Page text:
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Hybrid High-Order scheme for the Peaceman model
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Implementation of the HHO numerical algorithm for the Peaceman model

The Peaceman model is a nonlinear coupled system of elliptic-parabolic equations that describe the flow of a miscible fluid in a porous medium. The Hybrid High-Order (HHO) method is an arbitrary order numerical scheme for diffusion equations on generic grids. This repository contains the code for an implementation of the HHO method for the Peaceman model, as described here.

How to build

The code has been built and tested on Ubuntu 16.04, for which we provide instructions. Other environments should work if set up correctly. You will need to install the following tools / libraries in order to build the code:

Make sure that you have the development version of boost installed. For example, on Ubuntu, install libboost-dev, libboost-filesystem-dev and libboost-program-options-dev.

Once you have installed all of the required dependencies, set up the build directory and generate the build files by running the following from the repository root:

mkdir build
cd build
cmake ..

The test code can then be built from the build directory by running make.

To use the visualisation tools, you will need Python3 with the Numpy and Matplotlib libraries. For plotting convergence graphs, you will also need mpltools


The code requires a set of test meshes to be present in order to work. The meshes should be placed in a subdirectory /meshes/ in the location of the test executable. For example, the unit test meshes should be placed in ./build/UnitTests/meshes, and the solver test meshes should be placed in ./build/PeacemanTests/meshes. The test meshes used in our tests can be found in the meshes directory of the repository. They should be copied or symlinked into the relevant locations. For example, on Ubuntu, if the repository is located at ~/hho/, you can create the relevant symbolic links by writing

ln -s ~/hho/meshes/UnitTests ~/hho/build/UnitTests/meshes
ln -s ~/hho/meshes/PeacemanTests ~/hho/build/PeacemanTests/meshes

Running the tests

There are two types of tests included; unit tests and solver tests. The unit tests test an individual component of the solver. For example, the test test_darcy_flux checks that the flux reconstructed from the numerical velocity converges to the correct value. To run this test, you could write

cd build/UnitTests
make test_darcy_flux

The results are output to build/UnitTests/output/convergence and can be visualised using the tools mentioned below.

The solver tests run the complete solver and examine the solution for a particular quality. The generic tests are test_peaceman0, test_peaceman1, test_peaceman2 and test_peaceman3, which test the degree k=0,1,2,3 schemes respectively. For example, to run the scheme with degree k=2, with 100 time steps for the time interval [0,2000] on the mesh scaled_2_2.typ1, write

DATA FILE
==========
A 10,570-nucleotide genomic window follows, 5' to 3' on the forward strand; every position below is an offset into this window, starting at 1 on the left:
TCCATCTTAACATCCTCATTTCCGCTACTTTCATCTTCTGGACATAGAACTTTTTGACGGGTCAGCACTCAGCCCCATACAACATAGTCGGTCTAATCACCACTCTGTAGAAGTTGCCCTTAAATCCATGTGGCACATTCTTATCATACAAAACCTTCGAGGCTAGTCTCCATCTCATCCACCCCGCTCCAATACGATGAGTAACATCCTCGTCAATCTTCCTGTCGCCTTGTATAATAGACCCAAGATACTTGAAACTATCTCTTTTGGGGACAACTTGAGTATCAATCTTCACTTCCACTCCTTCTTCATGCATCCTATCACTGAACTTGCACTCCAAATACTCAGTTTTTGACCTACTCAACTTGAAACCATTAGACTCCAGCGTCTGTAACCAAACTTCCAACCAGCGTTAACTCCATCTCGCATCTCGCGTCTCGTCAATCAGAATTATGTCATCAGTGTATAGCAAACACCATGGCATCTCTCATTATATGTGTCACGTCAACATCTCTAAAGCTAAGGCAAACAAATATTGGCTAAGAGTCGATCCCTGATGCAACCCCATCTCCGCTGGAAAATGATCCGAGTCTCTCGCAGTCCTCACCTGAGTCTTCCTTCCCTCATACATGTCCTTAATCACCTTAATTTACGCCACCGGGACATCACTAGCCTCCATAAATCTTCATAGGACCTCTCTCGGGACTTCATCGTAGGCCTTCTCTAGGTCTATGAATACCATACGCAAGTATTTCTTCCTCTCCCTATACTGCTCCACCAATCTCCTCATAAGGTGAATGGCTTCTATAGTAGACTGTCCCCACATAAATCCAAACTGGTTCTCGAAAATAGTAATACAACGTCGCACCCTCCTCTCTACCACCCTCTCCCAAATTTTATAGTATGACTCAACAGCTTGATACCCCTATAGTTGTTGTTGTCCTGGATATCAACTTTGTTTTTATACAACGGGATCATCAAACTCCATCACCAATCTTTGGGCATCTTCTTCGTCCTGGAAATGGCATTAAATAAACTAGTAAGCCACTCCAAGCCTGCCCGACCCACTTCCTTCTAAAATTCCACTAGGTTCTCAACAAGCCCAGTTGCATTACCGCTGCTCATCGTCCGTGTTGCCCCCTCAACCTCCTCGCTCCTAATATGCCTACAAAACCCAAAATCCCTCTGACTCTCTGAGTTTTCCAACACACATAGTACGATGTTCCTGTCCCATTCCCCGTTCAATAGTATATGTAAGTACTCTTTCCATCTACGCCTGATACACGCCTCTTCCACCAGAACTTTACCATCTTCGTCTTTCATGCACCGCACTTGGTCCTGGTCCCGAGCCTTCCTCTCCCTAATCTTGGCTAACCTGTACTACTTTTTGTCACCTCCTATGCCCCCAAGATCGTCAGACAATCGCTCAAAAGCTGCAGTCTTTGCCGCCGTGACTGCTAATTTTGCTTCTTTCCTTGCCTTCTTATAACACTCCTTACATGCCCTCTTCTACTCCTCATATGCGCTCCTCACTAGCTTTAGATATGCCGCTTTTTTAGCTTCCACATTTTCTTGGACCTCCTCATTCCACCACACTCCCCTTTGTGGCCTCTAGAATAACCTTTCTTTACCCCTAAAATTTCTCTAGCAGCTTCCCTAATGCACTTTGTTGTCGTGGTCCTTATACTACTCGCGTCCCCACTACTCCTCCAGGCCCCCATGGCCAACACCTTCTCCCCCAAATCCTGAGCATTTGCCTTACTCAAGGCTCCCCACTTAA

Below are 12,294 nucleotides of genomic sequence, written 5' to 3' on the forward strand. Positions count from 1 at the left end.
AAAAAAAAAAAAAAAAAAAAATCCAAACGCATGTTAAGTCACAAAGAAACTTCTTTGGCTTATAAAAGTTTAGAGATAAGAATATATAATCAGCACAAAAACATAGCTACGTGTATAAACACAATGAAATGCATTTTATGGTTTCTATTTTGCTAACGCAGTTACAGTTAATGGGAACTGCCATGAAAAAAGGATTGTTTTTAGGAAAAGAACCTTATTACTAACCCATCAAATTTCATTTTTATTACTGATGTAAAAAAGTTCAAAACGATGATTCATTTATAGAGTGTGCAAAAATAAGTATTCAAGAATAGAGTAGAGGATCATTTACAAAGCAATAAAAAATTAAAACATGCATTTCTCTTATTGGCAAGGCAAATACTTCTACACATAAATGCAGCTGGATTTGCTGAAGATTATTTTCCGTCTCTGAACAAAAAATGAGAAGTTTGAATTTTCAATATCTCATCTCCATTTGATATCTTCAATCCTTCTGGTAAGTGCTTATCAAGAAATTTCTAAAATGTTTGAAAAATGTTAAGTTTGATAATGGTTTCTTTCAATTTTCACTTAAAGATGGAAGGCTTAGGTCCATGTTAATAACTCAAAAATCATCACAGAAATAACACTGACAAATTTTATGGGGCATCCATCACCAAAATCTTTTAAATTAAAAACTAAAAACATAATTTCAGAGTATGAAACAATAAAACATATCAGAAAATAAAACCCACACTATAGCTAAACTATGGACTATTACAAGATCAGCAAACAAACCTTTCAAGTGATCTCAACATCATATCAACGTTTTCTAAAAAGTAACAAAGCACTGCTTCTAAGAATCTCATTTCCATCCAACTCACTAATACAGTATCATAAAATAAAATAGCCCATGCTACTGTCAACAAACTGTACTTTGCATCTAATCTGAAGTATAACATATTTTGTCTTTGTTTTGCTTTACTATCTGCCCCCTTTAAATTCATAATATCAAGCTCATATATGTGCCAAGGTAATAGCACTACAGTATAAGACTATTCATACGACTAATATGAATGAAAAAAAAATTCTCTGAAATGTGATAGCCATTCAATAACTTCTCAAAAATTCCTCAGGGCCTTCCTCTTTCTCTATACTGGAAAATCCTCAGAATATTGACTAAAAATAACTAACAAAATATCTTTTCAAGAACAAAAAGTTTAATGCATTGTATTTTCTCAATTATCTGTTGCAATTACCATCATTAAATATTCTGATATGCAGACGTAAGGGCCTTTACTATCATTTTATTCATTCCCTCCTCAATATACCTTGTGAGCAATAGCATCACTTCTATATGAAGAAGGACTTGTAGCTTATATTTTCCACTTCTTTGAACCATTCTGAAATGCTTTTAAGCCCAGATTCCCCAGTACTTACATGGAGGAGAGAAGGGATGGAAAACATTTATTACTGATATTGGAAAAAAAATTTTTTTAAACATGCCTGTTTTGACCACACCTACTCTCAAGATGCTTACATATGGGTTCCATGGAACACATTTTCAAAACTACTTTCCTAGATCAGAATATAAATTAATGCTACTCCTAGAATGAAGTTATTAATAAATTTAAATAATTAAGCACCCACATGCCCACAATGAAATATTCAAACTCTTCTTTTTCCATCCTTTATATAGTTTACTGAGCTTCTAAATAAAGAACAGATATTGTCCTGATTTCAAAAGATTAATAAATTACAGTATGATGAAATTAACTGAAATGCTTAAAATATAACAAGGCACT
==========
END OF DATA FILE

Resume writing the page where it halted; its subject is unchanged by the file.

cd build/PeacemanTests
make test_peaceman2
./test_peaceman2 --nsteps=100 --time=2000 --mesh=scaled_2_2.typ1

The results are output to build/PeacemanTests/output/peaceman as VTU data files.

Visualising the results

The numerical scheme outputs the resulting functions as VTU data files. One option to view VTU data files is to use ParaView. Alternatively, the repository includes a number of convenient Python3 scripts for visualising the results. For instance, the script produces surface plots using the matplotlib library. To produce a surface plot of the concentration function generated by the test program, you might write ./output/peaceman/concentration.vtu

which will produce a plot that looks like this:


There are also the scripts which produces contour plots, and the script which produces line graphs for visualising the results of tests that measure convergence or timing. For example, writing ./output/convergence/Isotropic_diffusion_fluxes-Triangular_meshes

from the UnitTest build directory after running the Darcy flux unit tests will produce a convergence result like the following:



The code for handling the meshes is a prelimary version of what became the DiSk++ library by Matteo Cicuttin. The code for assembling the high order operators is based on code written by Danielle Di Pietro for similar HHO schemes.


This code is licenced under the Mozilla Public License. If you use this code or parts of it for scientific publications, you are required to cite it as following:

An arbitrary order scheme on generic meshes for miscible displacements in porous media. Daniel Anderson, Jerome Droniou SIAM Journal on Scientific Computing, 40 (4), B1020-B1054, 2018

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